The story of Galileo and the Catholic Church is often used to suggest that the Christian church has historically been against the advancement of science. However, as J. Warner Wallace argues in his newest book Person of Interest
, there is more to the story:
"Galileo (an Italian astronomer who lived in the sixteenth and seventeenth century) was correct in his description of the solar system, but the Catholic Church at the time held to a geocentric
view of the sun and planets (with the earth at its center). Galileo was investigated as a heretic by the Roman Inquisition in 1615, which rejected heliocentrism as contradictory to the Holy Scripture. Galileo was convicted and spent the rest of his life under house arrest.
This historic episode...seemed to solidify-at least for me-a long-standing Christian tradition of science denial. It seemed to start early, and it appeared to continue today.
But the truth about Galileo and Pope Urban VIII (the man who opposed Galileo's theory) is much more nuanced than I was originally led to believe. The pope was a fan of Galileo many years earlier (when Urban was known as Cardinal Maffeo Barberini) and even defended Galileo on one occasion on an unrelated scientific proposal.
But by the time Galileo published his findings on the heliocentric planetary model, Barberini was Pope Urban VIII. He interviewed Galileo several times after ascending to the position and gave him permission to write about the Copernican heliocentric theory if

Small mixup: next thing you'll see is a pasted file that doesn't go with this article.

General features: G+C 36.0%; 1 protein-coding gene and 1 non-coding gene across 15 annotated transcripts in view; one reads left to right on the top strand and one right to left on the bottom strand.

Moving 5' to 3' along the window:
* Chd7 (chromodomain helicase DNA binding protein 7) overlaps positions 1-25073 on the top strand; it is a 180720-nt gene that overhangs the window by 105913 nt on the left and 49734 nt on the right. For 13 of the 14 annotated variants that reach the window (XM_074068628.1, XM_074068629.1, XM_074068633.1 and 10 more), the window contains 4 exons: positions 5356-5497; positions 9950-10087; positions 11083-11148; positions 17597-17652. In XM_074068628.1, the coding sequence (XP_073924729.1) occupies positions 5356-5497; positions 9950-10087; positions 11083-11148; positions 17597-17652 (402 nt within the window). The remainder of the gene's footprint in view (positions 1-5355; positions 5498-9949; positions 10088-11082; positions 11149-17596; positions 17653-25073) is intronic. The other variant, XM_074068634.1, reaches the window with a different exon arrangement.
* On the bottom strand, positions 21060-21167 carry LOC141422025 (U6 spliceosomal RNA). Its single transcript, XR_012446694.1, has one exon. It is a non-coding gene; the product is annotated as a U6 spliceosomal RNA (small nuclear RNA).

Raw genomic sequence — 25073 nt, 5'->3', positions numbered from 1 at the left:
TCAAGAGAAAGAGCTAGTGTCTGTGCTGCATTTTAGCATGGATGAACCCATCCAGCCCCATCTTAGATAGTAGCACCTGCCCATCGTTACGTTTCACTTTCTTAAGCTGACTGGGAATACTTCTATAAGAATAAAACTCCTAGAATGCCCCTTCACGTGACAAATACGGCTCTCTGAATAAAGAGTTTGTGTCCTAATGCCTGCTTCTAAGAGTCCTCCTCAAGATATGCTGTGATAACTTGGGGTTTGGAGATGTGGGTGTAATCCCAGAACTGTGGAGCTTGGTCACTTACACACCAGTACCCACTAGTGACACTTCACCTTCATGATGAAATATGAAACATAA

he treated it as a hypothesis
. But Galileo eventually published his treatise as more than that, and to make matters worse, he included a mocking conversation between characters representing an astronomer and the pope. Galileo's portrayal of the pope's character (named 'Simplico,' or 'Simpleton' in English) was...less than flattering. Urban VIII was not pleased, and Galileo found himself judged as much for his delivery
as his content
. By comparison, years earlier, Tycho Brache and Copernicus also proposed heliocentric systems of their own, but neither suffered the same fate as the obstinate and evocative Galileo.
Any apparent conflict between Roman Catholic leadership and Galileo, therefore, does littler to prove that Christianity was (or is) hostile to science. It proves only that these two men had a complex relationship and that the timing of history did not happen to favor Galileo's proposal."1
Wallace goes on to point out that Galileo himself never saw his Christian faith to be at odds with science:
"He saw no contradiction between his beliefs as a Catholic and his findings as a scientist. Galileo once quoted Cardinal Caesar Baronius, agreeing 'that the intention of the Holy Ghost is to teach us how one goes to heaven, not how heaven goes.' Galileo believed the Bible had much to say about the nature of the real world, even tough it was not intended to provide an exhaustive description of the universe. He was therefore content to live out his life as both a Jesus follower and
a scientist: 'Whatever the course of our lives, we should receive them as the highest gift from the hand of God, in which equally reposed the power to do nothing whatever for us. Indeed, we should accept misfortune not only in thanks, but in infinite gratitude to Providence, which by such means detaches us from an excessive love for Earthly things and elevates our minds to the celestial and divine.'"2
So, it seems that if Wallace is right, the Galileo story fails to provide an example of the Christian faith denying science.
What do you think of Wallace's explanation? Sound off in the comments below!
You can learn more about Wallace's new book here.
Checkout our podcast with Wallace here.
Courage and Godspeed,
Footnote:Book Preview: Can a Scientist Believe in Miracles? by Ian Hutchinson
1. J. Warner Wallace, Person of Interest: Why Jesus Matters in a World that Rejects the Bible, p. 195; 197.
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